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Harlem–125th Street station

The Harlem–125th Street station is a commuter rail stop serving the Metro-North Railroad's Hudson, Harlem, and New Haven Lines. It is located at East 125th Street and Park Avenue in East Harlem, Manhattan, New York City. The station also serves as an important transfer point between the Metro-North trains and the New York City Subway's IRT Lexington Avenue Line (4, ​5, ​6, and <6> trains) for access to the Upper East Side of Manhattan. It is the only station besides Grand Central Terminal that serves all three lines east of the Hudson River. Trains leave for Grand Central Terminal, as well as to the Bronx and the northern suburbs, regularly.

Harlem–125th Street
Grand Central-bound train at Harlem-125th Street station, September 2018.JPG
A southbound (Grand Central-bound) train at the station in 2018
Location101 East 125th Street
and 1818 Park Avenue
East Harlem, New York, NY 10035
Coordinates40°48′19″N 73°56′20″W / 40.8052°N 73.9390°W / 40.8052; -73.9390Coordinates: 40°48′19″N 73°56′20″W / 40.8052°N 73.9390°W / 40.8052; -73.9390
Owned byMetropolitan Transportation Authority
Line(s)Park Avenue main line
Platforms2 island platforms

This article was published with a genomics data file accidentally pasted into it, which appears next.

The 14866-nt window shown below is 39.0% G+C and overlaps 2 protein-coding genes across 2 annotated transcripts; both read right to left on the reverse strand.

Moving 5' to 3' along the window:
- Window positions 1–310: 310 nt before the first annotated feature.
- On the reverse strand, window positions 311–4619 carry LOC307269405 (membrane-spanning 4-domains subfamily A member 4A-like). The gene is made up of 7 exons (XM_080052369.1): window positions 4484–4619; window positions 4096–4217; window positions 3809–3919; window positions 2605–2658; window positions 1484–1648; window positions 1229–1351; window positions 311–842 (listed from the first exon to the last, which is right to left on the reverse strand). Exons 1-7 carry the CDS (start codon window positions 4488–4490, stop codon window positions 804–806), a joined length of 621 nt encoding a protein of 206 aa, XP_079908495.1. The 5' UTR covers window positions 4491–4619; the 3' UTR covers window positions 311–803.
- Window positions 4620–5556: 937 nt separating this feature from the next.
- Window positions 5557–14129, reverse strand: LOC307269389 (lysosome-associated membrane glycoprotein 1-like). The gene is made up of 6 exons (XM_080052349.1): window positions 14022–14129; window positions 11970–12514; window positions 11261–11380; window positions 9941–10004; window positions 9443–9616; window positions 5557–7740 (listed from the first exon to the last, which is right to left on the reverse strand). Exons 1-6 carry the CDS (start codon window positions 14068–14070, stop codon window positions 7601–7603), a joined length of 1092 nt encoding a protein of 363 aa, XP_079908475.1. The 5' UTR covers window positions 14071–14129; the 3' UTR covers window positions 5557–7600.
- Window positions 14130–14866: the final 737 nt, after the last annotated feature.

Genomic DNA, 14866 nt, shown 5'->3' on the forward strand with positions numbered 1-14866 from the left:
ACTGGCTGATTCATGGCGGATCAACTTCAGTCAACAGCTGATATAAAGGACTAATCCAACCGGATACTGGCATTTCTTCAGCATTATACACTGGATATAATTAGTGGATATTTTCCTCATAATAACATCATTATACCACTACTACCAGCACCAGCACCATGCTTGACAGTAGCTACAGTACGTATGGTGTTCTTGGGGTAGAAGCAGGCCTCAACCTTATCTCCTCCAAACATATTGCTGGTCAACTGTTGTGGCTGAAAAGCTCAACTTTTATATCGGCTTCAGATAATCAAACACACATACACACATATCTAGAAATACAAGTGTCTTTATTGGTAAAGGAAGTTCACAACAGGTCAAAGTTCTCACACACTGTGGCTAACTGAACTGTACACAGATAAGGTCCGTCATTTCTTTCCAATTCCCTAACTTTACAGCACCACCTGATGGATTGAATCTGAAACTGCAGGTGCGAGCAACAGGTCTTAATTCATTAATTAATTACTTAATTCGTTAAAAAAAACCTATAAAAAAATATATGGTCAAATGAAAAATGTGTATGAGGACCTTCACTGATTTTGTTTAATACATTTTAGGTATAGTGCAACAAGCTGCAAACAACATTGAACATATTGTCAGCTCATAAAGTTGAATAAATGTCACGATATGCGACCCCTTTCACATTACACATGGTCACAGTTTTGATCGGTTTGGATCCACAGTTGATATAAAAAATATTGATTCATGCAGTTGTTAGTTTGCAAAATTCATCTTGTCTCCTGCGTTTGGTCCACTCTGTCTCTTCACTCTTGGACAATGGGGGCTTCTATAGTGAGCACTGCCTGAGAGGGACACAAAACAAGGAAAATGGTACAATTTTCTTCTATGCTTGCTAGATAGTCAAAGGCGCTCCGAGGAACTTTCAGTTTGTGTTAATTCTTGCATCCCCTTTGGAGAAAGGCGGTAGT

Tracks4
ConnectionsNew York City Subway:
"4" train"5" train"6" train"6" express train trains at 125th Street and Lexington Avenue
Local Transit NYCT Bus: Bx15, M35, Airport transportation M60 SBS, M98, M100, M101
Construction
Disabled accessYes
Other information
Fare zone1
History
Opened1874; 145 years ago (1874)
Electrified700V (DC) third rail
Services
Preceding station MTA NYC logo.svg Metro-North Railroad Following station
Grand Central
Terminus
Harlem Line Melrose
towards Wassaic
Hudson Line Yankees–East 153rd Street
towards Poughkeepsie
New Haven Line Fordham
Former services
Preceding station New York Central Railroad Following station
138th Street
toward Chicago
Main Line New York
Terminus
138th Street
toward Peekskill
Hudson Division
138th Street
toward Chatham
Harlem Division
New York Central & Hudson River Railroad
138th Street
toward Peekskill
Hudson Division 110th Street
Closed 1906
toward New York
138th Street
toward Chatham
Harlem Division
Preceding station New York, New Haven and Hartford Railroad Following station
New York
Terminus
Main Line Mount Vernon
toward New Haven

HistoryEdit

The current station was built in 1896–97 and designed by Morgan O'Brien, New York Central and Hudson River Railroad principal architect. It replaced an earlier one that was built in 1874 when the New York Central and the New York, New Haven & Hartford Railroad, the ancestors of today's Metro-North, moved the tracks from an open cut to the present-day elevated viaduct. The original station on the site was built in 1844, when the trains ran at grade-level on what is now Park Avenue. That station was demolished to make way for the open cut.